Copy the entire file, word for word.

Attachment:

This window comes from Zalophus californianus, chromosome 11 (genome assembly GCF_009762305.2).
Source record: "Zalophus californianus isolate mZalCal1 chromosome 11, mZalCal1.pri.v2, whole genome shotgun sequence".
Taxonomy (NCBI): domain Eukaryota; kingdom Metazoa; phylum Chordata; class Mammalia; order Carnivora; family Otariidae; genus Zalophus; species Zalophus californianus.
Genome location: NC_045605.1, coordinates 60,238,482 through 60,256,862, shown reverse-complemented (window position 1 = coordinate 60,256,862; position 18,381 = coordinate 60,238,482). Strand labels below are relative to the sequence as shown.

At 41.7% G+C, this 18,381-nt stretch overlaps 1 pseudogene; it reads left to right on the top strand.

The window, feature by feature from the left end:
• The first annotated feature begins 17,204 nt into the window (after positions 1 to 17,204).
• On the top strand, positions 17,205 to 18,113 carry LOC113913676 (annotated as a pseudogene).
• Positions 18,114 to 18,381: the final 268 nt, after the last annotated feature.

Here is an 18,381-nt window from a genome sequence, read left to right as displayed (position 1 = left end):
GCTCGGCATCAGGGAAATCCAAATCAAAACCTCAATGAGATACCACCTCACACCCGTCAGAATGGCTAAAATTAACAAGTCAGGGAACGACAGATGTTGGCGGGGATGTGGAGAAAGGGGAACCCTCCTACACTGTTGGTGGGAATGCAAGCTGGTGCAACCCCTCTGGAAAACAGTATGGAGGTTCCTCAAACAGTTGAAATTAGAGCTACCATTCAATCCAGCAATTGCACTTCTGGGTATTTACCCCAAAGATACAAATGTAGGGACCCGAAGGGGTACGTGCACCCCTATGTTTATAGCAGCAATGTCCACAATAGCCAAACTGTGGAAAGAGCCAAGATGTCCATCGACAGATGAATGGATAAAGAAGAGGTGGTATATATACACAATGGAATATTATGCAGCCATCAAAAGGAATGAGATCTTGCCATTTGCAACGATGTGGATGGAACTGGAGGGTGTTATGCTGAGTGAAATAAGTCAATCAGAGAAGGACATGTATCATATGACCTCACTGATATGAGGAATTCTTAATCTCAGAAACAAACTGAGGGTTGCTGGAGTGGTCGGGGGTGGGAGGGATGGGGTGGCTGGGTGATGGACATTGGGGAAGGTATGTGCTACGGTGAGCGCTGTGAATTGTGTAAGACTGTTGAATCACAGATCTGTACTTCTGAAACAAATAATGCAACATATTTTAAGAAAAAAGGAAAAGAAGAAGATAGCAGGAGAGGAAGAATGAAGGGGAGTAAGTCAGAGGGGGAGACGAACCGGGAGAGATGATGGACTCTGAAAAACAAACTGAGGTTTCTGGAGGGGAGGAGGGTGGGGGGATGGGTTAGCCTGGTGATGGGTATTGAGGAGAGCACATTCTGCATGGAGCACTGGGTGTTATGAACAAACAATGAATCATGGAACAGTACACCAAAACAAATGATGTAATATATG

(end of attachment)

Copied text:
This window comes from Zalophus californianus, chromosome 11 (genome assembly GCF_009762305.2).
Source record: "Zalophus californianus isolate mZalCal1 chromosome 11, mZalCal1.pri.v2, whole genome shotgun sequence".
Taxonomy (NCBI): domain Eukaryota; kingdom Metazoa; phylum Chordata; class Mammalia; order Carnivora; family Otariidae; genus Zalophus; species Zalophus californianus.
Genome location: NC_045605.1, coordinates 60,238,482 through 60,256,862, shown reverse-complemented (window position 1 = coordinate 60,256,862; position 18,381 = coordinate 60,238,482). Strand labels below are relative to the sequence as shown.

At 41.7% G+C, this 18,381-nt stretch overlaps 1 pseudogene; it reads left to right on the top strand.

The window, feature by feature from the left end:
• The first annotated feature begins 17,204 nt into the window (after positions 1 to 17,204).
• On the top strand, positions 17,205 to 18,113 carry LOC113913676 (annotated as a pseudogene).
• Positions 18,114 to 18,381: the final 268 nt, after the last annotated feature.

Here is an 18,381-nt window from a genome sequence, read left to right as displayed (position 1 = left end):
GCTCGGCATCAGGGAAATCCAAATCAAAACCTCAATGAGATACCACCTCACACCCGTCAGAATGGCTAAAATTAACAAGTCAGGGAACGACAGATGTTGGCGGGGATGTGGAGAAAGGGGAACCCTCCTACACTGTTGGTGGGAATGCAAGCTGGTGCAACCCCTCTGGAAAACAGTATGGAGGTTCCTCAAACAGTTGAAATTAGAGCTACCATTCAATCCAGCAATTGCACTTCTGGGTATTTACCCCAAAGATACAAATGTAGGGACCCGAAGGGGTACGTGCACCCCTATGTTTATAGCAGCAATGTCCACAATAGCCAAACTGTGGAAAGAGCCAAGATGTCCATCGACAGATGAATGGATAAAGAAGAGGTGGTATATATACACAATGGAATATTATGCAGCCATCAAAAGGAATGAGATCTTGCCATTTGCAACGATGTGGATGGAACTGGAGGGTGTTATGCTGAGTGAAATAAGTCAATCAGAGAAGGACATGTATCATATGACCTCACTGATATGAGGAATTCTTAATCTCAGAAACAAACTGAGGGTTGCTGGAGTGGTCGGGGGTGGGAGGGATGGGGTGGCTGGGTGATGGACATTGGGGAAGGTATGTGCTACGGTGAGCGCTGTGAATTGTGTAAGACTGTTGAATCACAGATCTGTACTTCTGAAACAAATAATGCAACATATTTTAAGAAAAAAGGAAAAGAAGAAGATAGCAGGAGAGGAAGAATGAAGGGGAGTAAGTCAGAGGGGGAGACGAACCGGGAGAGATGATGGACTCTGAAAAACAAACTGAGGTTTCTGGAGGGGAGGAGGGTGGGGGGATGGGTTAGCCTGGTGATGGGTATTGAGGAGAGCACATTCTGCATGGAGCACTGGGTGTTATGAACAAACAATGAATCATGGAACAGTACACCAAAACAAATGATGTAATATATG